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tv   News  Al Jazeera  April 16, 2015 1:00am-1:31am EDT

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the u.n.'s envoy to yemen jamal ben omar resigns. the conflict shows no sign of ending. i'm nick clark live from our headquarters in doha. also coming up. colombia resumes strikes against farc rebels. and a year after the ferry tragedy in south korea.
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families demand answers. plus. >> showing off their creations what have we got here? find out later in the program. >> the u.n. envoy to yemen jamal ben omar has resigned. the u.n. has said ben omar has expressed his desire to move on to another assignment. the war is increasing to intensify. it has been three weeks since saudi arabia began air strikes against houthi rebels. ben omar has warned the council that yemen was slipping towards a civil war. he was appointed in april 2011. he has been with the u.n. in
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various positions and before he was in yemen he was a political prisoner in his home country of morocco. ben omar's resignation was on the cards yemen officials were unhappy with his handling of the conference. >> national dialogue conference the u.n. was supposed to support everything that is happening in that dialogue. he was supposed to be the main mediator with yemen's political allies all on the ground. but what he did instead he is chap roand a process that was chaperoned a process that was all, a bureaucratic exercise of good governance with nothing being implemented on the ground. analysts and others like myself, have said, the salaries went to all 565 members.
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they all met with each other since march 2013 and ended in january of 2014. the houthi rebels had representatives in that and part of that national dialogue conference and they seemed to agree on everything but the minute the dialogue concluded nothing was being implemented on the ground which angers the militia pushing them making them take advantage of the political vac accumulate, they pushed from sada to sanaa the negotiation clearly failed. after the national dialogue conference he even met with several political parties and tried to bring them into consensus but continuously failed to do so. lost faith in him and in the international community. >> meanwhile the former president of yemen many ali abdullah saleh has asked for safe are process out of yemen.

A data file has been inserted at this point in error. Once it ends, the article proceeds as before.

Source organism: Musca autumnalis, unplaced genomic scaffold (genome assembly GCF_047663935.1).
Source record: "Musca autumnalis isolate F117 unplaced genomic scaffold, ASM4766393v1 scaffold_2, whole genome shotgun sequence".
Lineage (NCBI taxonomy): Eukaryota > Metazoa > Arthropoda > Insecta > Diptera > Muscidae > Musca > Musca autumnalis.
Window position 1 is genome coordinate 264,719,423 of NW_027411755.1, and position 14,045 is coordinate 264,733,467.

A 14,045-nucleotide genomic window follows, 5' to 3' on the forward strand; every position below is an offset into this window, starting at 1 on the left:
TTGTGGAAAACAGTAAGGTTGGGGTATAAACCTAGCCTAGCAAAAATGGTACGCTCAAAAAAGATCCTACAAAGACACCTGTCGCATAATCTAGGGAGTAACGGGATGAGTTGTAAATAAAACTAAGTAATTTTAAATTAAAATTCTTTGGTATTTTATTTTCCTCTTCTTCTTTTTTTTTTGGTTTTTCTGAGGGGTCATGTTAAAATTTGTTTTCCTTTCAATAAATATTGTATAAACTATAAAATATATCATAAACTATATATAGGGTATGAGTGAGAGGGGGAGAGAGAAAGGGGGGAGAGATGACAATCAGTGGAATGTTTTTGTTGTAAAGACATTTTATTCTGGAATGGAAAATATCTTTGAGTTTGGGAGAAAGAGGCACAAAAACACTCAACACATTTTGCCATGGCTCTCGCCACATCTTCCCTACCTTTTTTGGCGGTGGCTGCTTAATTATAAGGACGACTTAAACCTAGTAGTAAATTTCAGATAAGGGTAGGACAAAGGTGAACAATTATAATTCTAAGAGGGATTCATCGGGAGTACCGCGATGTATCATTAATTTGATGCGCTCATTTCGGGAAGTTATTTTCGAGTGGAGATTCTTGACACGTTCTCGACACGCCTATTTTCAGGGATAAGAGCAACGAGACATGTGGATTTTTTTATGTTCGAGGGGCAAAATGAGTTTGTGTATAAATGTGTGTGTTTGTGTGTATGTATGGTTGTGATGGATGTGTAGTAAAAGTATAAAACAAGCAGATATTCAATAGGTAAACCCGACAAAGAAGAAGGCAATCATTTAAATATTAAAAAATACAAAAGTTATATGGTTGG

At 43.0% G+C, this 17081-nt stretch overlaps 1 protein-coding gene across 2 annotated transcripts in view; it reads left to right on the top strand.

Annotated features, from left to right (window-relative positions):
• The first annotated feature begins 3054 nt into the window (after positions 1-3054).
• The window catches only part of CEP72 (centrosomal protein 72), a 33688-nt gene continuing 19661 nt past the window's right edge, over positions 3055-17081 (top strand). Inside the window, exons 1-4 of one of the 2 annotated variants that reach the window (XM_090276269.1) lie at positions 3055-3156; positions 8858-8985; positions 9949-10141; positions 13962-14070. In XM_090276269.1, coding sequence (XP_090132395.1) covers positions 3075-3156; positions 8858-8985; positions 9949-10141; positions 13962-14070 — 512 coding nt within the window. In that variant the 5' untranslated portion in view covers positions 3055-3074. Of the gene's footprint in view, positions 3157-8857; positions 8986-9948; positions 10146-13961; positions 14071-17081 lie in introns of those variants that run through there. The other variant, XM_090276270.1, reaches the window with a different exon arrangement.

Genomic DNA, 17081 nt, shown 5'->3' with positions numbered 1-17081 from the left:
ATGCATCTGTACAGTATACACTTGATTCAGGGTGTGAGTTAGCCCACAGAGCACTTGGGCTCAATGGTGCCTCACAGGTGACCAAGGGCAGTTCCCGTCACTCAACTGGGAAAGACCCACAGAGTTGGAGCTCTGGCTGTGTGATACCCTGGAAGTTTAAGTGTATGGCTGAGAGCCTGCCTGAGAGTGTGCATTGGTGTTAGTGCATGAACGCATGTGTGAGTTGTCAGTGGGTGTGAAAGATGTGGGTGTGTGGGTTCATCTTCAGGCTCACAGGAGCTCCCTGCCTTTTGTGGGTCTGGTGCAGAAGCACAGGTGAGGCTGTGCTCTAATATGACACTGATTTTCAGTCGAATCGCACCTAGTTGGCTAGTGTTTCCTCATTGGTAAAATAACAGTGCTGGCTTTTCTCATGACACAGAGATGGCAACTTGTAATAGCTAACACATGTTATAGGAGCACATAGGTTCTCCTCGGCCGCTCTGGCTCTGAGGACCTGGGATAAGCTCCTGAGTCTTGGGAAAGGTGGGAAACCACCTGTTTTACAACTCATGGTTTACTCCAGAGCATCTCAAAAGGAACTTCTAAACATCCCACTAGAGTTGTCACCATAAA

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severseverally crip crippled the houthis. hashem ahelbarra reports. >> houthi tanks destroyed in saudi led airings strarchtion. tanksair strikes. spotted on the runway near a military base near capital sanaa. the houthis were also hit. >> trying to redeploy in aden and other areas but their convoice were soon targeted by coalition forces. >> reporter: there is no indication that the military operation will come to an end any time soon. for saudi arabia the use of force was the only way to prevents the houthis from controlling yemen. >> i would not describe the
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military operations in yemen as a proxy war but a war of necessity. as i described earlier we had no choice but to respond to the request of the letting government in order to prevent the takeover of yemen by a radical group. the iranians last time i checked did not have a border with yemen. there is no reason for iran to be involved with yemen. >> houthi troops backed with troops still loyal with ali abdullah saleh send ground troops for the time being the saudis have no plans for a full scale ground invasion. forces loyal to yemen's president abd rabbu mansour hadi are gaining ground in aden and other areas in the south pfs. here in the westernsouth.
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traveling in the opposite direction ambulances head towards the fighting but can't get very far. >> translator: there are injured people over there but the houthis are targeting our vehicle. they shot at us. we can't reach the injured. >> reporter: hospitals have also been badly hit. some like this one have no electricity. air strikes continue to target houthi positions in sada their stronghold and the capital sanaa where some of the best trained army units loyal to saleh are based. ramping up its campaign to force houthis and their allies to disarm pull out and join political talks to solve yemen's crisis. the houthis say they will not hold talks if the air strikes
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continue. hashem ahelbarra, al jazeera. >> main round about in the town of zebdin, has been shelled. bombarded by government air strikes and artillery. some african asylum seekers being held in detention to israel, say they are being held against their will. deportation notices are being held to inmates held in polut detention center. >> reporter: when israel rounded up thousands of asylum seekers and put them here it was felt that access to jobs would force them home. but forge an alternative written notice to eritreans here
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given safe panch passage. he refused to be deported to rwanda because it is unsafe. >> i know rwanda, no one stays in rwanda. it is a transfer point for refugees who use brokers to go to safer places. >> reporter: israel's imperial ministry says the state will encourage asylum seekers to, restoring the fabric of the life to the residents of south tel aviv. anyone who has received this letter has 30 days to believe israel. if they refuse to leave they will face a hearing that will determine their indefinite imprisonment.